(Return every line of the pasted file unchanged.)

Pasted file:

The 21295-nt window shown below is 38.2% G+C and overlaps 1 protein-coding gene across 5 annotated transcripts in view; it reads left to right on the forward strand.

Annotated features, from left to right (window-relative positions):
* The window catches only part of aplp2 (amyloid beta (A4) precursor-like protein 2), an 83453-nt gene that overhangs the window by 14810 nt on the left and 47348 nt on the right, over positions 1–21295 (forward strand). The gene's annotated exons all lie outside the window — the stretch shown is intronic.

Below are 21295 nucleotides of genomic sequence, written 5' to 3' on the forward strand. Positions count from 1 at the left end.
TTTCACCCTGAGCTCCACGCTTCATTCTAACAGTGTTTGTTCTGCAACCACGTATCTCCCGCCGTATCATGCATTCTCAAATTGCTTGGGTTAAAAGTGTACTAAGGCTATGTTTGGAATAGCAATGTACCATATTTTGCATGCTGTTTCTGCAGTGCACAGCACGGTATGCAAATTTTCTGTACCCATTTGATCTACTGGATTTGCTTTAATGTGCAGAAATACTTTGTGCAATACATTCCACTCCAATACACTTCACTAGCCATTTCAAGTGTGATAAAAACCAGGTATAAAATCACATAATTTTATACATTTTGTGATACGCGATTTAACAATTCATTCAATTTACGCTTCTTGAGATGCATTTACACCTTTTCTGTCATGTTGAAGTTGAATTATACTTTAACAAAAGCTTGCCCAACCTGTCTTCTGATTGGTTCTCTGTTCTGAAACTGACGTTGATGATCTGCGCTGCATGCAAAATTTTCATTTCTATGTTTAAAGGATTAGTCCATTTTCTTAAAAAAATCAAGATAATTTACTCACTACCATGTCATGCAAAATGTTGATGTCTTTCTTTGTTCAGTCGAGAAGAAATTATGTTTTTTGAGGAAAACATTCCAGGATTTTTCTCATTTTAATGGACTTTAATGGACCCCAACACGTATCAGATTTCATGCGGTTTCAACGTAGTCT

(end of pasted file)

The 21295-nt window shown below is 38.2% G+C and overlaps 1 protein-coding gene across 5 annotated transcripts in view; it reads left to right on the forward strand.

Annotated features, from left to right (window-relative positions):
* The window catches only part of aplp2 (amyloid beta (A4) precursor-like protein 2), an 83453-nt gene that overhangs the window by 14810 nt on the left and 47348 nt on the right, over positions 1–21295 (forward strand). The gene's annotated exons all lie outside the window — the stretch shown is intronic.

Below are 21295 nucleotides of genomic sequence, written 5' to 3' on the forward strand. Positions count from 1 at the left end.
TTTCACCCTGAGCTCCACGCTTCATTCTAACAGTGTTTGTTCTGCAACCACGTATCTCCCGCCGTATCATGCATTCTCAAATTGCTTGGGTTAAAAGTGTACTAAGGCTATGTTTGGAATAGCAATGTACCATATTTTGCATGCTGTTTCTGCAGTGCACAGCACGGTATGCAAATTTTCTGTACCCATTTGATCTACTGGATTTGCTTTAATGTGCAGAAATACTTTGTGCAATACATTCCACTCCAATACACTTCACTAGCCATTTCAAGTGTGATAAAAACCAGGTATAAAATCACATAATTTTATACATTTTGTGATACGCGATTTAACAATTCATTCAATTTACGCTTCTTGAGATGCATTTACACCTTTTCTGTCATGTTGAAGTTGAATTATACTTTAACAAAAGCTTGCCCAACCTGTCTTCTGATTGGTTCTCTGTTCTGAAACTGACGTTGATGATCTGCGCTGCATGCAAAATTTTCATTTCTATGTTTAAAGGATTAGTCCATTTTCTTAAAAAAATCAAGATAATTTACTCACTACCATGTCATGCAAAATGTTGATGTCTTTCTTTGTTCAGTCGAGAAGAAATTATGTTTTTTGAGGAAAACATTCCAGGATTTTTCTCATTTTAATGGACTTTAATGGACCCCAACACGTATCAGATTTCATGCGGTTTCAACGTAGTCT